An Interesting Play in Oil and Gas
If you're thinking about finding some extra value in gas relative to oil, now's the time, says Morningstar's Eric Chenoweth.
Erik Kobayashi-Solomon: Hi, I'm Erik Kobayashi-Solomon, co-editor of Morningstar OptionInvestor, and today it's my great pleasure to welcome Eric Chenoweth, who's associate director of equity research in charge of energy. Eric, thanks for coming.
Eric Chenoweth: Thanks for having me.
Kobayashi-Solomon: OK. I have to start off with kind of a simple-minded question. To me, natural gas and oil--what's the difference between natural gas and oil?
Chenoweth: Sure. Very simply, you find them, typically, in the same spots of the world when you're producing them, but the end market is where they're consumed a bit different. Oil tends to dominate the transportation market, refined products like gasoline and diesel and jet fuel that move us around. Natural gas tends to be used for heating--home heating, commercial heating, and power generation are the biggest markets there.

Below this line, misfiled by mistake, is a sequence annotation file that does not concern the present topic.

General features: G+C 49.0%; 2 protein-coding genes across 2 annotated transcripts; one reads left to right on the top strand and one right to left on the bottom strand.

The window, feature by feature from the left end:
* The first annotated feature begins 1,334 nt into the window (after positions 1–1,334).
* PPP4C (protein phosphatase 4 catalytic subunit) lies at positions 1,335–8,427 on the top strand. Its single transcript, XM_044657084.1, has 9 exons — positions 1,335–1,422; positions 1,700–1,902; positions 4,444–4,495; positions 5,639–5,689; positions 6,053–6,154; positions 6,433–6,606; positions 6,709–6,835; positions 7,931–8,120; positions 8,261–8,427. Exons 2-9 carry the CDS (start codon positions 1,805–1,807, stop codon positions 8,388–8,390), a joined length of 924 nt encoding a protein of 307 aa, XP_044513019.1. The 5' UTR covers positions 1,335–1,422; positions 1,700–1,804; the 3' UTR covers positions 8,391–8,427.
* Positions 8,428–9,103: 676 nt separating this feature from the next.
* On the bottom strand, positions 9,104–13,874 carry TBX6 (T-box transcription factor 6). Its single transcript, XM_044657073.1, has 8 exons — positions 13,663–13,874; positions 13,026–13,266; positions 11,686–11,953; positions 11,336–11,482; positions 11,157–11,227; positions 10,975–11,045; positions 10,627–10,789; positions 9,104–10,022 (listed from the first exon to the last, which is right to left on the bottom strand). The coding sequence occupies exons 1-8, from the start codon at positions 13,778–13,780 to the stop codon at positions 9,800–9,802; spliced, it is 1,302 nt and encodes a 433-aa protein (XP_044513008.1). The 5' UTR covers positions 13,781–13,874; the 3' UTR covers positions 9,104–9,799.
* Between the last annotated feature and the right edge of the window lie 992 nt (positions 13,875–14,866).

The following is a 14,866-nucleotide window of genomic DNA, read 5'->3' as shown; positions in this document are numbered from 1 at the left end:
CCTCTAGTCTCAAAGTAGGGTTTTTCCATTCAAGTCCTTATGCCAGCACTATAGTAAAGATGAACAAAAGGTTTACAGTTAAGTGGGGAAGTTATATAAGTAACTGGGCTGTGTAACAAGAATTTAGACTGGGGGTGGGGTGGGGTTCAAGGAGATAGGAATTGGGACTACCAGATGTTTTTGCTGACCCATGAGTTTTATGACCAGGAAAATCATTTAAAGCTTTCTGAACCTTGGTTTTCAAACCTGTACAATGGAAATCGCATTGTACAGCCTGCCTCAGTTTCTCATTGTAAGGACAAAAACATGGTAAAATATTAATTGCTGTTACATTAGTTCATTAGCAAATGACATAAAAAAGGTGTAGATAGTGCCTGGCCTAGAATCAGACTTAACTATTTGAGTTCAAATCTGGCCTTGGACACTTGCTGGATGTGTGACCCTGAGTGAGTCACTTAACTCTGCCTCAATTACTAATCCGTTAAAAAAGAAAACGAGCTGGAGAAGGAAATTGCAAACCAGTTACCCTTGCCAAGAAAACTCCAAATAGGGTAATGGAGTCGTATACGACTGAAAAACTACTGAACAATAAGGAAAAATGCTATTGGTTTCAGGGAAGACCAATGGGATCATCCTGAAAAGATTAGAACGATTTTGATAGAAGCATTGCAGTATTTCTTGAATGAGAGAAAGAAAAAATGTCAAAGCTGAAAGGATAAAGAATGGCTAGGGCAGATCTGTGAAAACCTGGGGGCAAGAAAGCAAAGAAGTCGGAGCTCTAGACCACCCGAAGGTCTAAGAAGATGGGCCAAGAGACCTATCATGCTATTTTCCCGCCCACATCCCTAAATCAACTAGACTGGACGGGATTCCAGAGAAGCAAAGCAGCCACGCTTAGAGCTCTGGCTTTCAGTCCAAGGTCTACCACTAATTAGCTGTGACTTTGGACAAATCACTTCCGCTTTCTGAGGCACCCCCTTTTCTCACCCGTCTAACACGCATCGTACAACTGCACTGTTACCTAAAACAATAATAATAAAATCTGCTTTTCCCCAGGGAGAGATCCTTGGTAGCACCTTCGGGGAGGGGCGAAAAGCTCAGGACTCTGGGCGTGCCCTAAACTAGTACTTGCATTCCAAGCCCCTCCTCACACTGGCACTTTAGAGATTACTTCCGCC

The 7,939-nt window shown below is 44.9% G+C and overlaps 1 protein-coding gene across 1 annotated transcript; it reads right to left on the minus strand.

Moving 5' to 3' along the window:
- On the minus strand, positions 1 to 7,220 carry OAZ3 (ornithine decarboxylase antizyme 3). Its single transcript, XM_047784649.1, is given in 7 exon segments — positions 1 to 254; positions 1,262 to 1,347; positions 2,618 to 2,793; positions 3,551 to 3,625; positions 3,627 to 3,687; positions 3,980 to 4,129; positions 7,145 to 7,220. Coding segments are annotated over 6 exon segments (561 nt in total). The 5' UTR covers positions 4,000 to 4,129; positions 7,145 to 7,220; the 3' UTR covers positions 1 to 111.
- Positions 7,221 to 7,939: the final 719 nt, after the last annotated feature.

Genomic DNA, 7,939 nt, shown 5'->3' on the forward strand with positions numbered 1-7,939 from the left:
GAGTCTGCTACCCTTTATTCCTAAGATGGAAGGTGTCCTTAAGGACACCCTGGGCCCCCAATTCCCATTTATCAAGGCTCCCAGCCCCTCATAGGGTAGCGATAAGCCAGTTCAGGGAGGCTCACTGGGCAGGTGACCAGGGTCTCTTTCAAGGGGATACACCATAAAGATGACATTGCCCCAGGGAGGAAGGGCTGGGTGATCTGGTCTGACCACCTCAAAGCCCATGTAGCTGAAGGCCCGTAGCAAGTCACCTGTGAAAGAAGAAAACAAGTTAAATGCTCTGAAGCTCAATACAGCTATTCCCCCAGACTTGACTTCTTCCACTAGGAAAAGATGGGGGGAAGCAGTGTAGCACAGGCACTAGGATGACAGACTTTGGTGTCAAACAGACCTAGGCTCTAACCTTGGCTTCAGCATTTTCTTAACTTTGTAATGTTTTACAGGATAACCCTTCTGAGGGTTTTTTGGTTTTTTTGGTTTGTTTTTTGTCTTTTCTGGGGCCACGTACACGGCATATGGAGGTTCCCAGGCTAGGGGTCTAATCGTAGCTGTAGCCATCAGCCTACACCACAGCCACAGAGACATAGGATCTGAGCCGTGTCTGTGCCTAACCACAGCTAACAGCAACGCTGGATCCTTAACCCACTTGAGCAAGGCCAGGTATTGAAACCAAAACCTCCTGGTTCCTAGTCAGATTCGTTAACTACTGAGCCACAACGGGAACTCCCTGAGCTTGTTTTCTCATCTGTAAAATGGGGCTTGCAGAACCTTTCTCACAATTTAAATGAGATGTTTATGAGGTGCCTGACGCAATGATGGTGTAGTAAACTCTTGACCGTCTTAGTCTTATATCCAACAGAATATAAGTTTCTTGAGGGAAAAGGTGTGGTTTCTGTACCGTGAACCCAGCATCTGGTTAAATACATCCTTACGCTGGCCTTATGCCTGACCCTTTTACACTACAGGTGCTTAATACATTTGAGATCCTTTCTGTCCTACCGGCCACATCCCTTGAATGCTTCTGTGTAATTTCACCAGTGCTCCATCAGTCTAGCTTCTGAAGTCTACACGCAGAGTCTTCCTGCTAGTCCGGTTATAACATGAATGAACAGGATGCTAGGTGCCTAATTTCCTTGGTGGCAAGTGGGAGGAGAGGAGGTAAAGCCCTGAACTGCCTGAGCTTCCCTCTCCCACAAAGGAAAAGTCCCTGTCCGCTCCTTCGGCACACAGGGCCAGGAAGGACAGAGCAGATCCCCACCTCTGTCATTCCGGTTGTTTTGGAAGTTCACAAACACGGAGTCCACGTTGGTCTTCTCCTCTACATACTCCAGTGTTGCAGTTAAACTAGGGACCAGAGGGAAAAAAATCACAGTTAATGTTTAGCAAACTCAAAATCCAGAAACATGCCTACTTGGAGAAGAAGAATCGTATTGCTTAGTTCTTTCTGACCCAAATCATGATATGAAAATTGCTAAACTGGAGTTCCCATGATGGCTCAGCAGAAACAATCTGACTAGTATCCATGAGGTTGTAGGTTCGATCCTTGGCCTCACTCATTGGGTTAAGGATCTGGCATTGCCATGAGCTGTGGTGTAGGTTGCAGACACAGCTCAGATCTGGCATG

Kobayashi-Solomon: So, some shared drivers. Generally, if the economy is good and people are moving around and moving things around, then oil...
Chenoweth: Certainly. Both are economically sensitive. Gas has a little bit more of a weather feature to it.
Kobayashi-Solomon: Sure. OK. So I just wrote a QuickShot option idea on SandRidge Energy. It's a bullish position, more speculative than we usually do. This company seems really interesting. November of last year, they were a natural-gas E&P, a natural-gas exploration and production company. Now they look a lot different. Can you just kind of walk us through how they've changed over the past few months?